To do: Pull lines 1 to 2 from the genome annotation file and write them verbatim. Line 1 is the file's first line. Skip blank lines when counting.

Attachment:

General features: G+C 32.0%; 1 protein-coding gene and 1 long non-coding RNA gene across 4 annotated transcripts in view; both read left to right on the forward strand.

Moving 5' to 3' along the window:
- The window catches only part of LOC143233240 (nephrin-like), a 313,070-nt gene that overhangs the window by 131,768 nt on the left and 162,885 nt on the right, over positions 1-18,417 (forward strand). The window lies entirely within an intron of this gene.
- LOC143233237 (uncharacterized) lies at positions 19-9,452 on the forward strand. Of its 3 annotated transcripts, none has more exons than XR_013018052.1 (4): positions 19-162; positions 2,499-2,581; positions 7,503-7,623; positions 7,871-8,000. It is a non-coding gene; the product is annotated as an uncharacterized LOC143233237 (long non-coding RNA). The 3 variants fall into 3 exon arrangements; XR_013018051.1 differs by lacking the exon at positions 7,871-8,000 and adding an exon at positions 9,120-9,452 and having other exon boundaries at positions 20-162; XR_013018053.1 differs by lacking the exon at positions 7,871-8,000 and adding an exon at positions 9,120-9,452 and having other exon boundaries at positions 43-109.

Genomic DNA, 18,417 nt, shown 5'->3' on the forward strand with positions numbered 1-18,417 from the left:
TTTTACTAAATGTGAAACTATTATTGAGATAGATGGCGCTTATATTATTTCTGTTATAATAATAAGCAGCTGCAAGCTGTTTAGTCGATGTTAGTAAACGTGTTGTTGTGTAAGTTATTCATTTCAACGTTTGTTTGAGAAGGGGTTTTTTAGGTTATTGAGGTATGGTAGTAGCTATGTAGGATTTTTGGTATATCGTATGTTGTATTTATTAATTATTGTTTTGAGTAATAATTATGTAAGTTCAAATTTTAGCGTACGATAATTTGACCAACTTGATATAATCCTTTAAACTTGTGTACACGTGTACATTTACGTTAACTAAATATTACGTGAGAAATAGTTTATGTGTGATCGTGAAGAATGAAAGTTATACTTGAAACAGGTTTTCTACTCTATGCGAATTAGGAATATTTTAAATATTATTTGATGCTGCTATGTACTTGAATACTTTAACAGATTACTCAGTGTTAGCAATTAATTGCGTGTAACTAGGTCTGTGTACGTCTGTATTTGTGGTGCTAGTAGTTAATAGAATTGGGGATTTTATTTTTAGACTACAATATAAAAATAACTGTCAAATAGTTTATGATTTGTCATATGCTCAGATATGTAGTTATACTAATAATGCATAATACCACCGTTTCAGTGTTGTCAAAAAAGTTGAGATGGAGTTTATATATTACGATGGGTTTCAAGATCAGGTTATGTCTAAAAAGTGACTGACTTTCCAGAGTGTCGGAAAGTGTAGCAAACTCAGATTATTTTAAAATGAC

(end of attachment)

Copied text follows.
General features: G+C 32.0%; 1 protein-coding gene and 1 long non-coding RNA gene across 4 annotated transcripts in view; both read left to right on the forward strand.

Moving 5' to 3' along the window: